A spear-phishing campaign has been targeting Bank Secrecy Act (BSA) officers at a number of credit unions, according to Brian Krebs. The emails purport to come from other BSA officers, and contain PDFs that link to a malware-laden website. Each email has addressed its recipient by name, and said that the sender had identified a suspicious transaction, with details provided in the attached PDF.
The fact that the emails were only sent to BSA officers is noteworthy, since the identities of these officers aren’t supposed to be publicly known. Krebs says that many credit union sources suspect the data may have been obtained from the National Credit Union Administration (NCUA), which keeps a registry of credit union BSA officers. The NCUA released a statement saying that it had conducted a security review and didn’t find any evidence of a data breach.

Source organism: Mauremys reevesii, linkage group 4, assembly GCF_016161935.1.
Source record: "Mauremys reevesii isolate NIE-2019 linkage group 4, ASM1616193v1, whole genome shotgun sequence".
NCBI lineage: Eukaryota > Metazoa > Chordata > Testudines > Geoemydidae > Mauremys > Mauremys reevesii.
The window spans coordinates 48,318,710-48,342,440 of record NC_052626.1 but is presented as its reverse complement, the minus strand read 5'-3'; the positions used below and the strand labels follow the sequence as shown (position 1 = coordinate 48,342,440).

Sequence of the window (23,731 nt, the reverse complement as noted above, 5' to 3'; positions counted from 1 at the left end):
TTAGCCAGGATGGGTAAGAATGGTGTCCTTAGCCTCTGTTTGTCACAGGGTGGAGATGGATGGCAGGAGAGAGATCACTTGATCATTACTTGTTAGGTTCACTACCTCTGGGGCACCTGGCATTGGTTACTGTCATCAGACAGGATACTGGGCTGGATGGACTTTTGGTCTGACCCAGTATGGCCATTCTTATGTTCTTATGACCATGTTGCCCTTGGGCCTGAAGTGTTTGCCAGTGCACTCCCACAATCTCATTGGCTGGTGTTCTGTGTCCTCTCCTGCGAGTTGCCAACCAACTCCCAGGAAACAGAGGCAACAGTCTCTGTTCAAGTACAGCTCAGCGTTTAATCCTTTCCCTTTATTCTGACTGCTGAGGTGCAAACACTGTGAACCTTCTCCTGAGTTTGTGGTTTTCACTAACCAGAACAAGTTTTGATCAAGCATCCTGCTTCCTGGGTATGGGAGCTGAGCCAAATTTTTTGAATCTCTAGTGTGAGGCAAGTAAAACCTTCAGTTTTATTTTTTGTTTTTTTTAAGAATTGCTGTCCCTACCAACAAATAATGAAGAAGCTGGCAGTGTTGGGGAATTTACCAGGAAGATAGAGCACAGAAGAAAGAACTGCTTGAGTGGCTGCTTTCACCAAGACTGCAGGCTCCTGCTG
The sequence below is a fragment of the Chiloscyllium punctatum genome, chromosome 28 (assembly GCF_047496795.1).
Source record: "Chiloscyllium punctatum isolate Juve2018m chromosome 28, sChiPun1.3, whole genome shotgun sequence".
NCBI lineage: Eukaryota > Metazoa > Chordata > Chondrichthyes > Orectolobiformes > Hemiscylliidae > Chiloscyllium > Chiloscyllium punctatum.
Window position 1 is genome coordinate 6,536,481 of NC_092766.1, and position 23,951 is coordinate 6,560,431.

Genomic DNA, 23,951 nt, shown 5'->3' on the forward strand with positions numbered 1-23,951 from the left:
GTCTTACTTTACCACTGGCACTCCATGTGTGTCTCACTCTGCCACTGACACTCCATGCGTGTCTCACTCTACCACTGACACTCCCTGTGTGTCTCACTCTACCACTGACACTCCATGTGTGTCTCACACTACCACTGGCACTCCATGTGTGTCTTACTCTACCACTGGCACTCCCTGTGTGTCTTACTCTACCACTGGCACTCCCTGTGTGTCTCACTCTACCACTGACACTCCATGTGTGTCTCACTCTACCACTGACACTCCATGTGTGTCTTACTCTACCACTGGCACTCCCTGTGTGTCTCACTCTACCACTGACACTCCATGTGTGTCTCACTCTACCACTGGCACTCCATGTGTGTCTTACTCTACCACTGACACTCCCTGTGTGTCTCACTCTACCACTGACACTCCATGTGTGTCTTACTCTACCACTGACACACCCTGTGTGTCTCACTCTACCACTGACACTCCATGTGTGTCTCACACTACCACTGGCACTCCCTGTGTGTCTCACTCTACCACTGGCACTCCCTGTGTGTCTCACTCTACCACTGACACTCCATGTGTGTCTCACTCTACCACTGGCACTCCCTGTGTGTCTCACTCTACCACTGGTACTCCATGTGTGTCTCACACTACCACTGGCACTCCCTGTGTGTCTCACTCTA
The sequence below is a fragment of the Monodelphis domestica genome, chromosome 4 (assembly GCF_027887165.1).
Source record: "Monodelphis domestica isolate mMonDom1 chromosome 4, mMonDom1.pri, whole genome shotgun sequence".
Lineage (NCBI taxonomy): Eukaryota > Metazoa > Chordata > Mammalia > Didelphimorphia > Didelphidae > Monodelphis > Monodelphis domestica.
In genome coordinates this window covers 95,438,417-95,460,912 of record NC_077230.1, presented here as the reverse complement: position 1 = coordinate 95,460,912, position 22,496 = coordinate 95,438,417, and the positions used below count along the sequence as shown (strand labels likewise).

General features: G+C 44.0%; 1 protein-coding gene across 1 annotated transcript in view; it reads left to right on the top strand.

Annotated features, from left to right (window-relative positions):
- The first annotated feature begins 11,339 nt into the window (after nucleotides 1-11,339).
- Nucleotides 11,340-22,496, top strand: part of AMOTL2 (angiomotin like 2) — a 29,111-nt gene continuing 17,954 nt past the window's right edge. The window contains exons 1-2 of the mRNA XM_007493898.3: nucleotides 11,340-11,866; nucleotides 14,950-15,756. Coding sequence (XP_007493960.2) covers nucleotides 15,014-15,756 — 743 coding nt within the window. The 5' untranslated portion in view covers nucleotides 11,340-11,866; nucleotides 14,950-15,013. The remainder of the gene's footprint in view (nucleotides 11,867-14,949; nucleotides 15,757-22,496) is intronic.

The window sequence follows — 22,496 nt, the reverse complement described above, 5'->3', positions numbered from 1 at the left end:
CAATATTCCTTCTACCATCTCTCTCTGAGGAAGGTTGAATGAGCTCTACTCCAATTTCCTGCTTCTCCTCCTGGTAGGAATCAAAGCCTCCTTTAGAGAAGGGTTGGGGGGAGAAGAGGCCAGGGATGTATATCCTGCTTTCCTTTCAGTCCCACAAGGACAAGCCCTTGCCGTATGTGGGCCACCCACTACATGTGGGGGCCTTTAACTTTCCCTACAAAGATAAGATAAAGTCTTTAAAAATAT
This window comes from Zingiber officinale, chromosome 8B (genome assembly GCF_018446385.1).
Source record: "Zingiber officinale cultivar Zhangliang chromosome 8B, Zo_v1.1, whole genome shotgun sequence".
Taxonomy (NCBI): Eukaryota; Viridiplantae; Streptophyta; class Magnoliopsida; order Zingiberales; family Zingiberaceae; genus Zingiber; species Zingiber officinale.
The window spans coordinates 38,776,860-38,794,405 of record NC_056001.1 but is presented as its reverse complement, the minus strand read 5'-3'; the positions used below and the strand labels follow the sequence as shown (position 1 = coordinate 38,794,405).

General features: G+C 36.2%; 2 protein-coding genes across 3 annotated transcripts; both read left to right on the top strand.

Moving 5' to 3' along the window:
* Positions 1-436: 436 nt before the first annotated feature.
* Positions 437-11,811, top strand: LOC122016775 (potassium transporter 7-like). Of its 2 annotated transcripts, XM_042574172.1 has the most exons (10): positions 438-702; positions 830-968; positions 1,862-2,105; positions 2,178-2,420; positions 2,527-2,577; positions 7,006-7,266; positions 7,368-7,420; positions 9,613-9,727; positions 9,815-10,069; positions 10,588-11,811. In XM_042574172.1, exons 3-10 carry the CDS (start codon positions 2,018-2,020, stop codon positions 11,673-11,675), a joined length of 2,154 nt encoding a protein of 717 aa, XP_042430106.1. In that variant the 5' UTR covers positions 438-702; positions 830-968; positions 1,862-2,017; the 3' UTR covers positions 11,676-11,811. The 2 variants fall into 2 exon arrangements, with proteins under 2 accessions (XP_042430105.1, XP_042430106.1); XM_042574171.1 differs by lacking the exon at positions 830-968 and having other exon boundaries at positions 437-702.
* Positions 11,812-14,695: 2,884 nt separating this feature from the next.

Additionally, after Krebs’ original article was published, multiple sources confirmed that the emails were also “sent to BSA contacts at financial institutions other than credit unions, suggesting perhaps another, more inclusive, entity that deals with financial institutions may have leaked the BSA contact data.” It’s still not clear how the attackers got their hands on the information.
The US Secret Service in January sent an alert to financial institutions warning of a spike in successful, large-scale phishing campaigns. These campaigns are expected to increase as the US tax season approaches.
Employees need to know that attackers often use information from undiscovered data breaches to trick their victims. New-school security awareness training can teach your employees to be on the lookout for spear-phishing tactics. Full story at Krebs: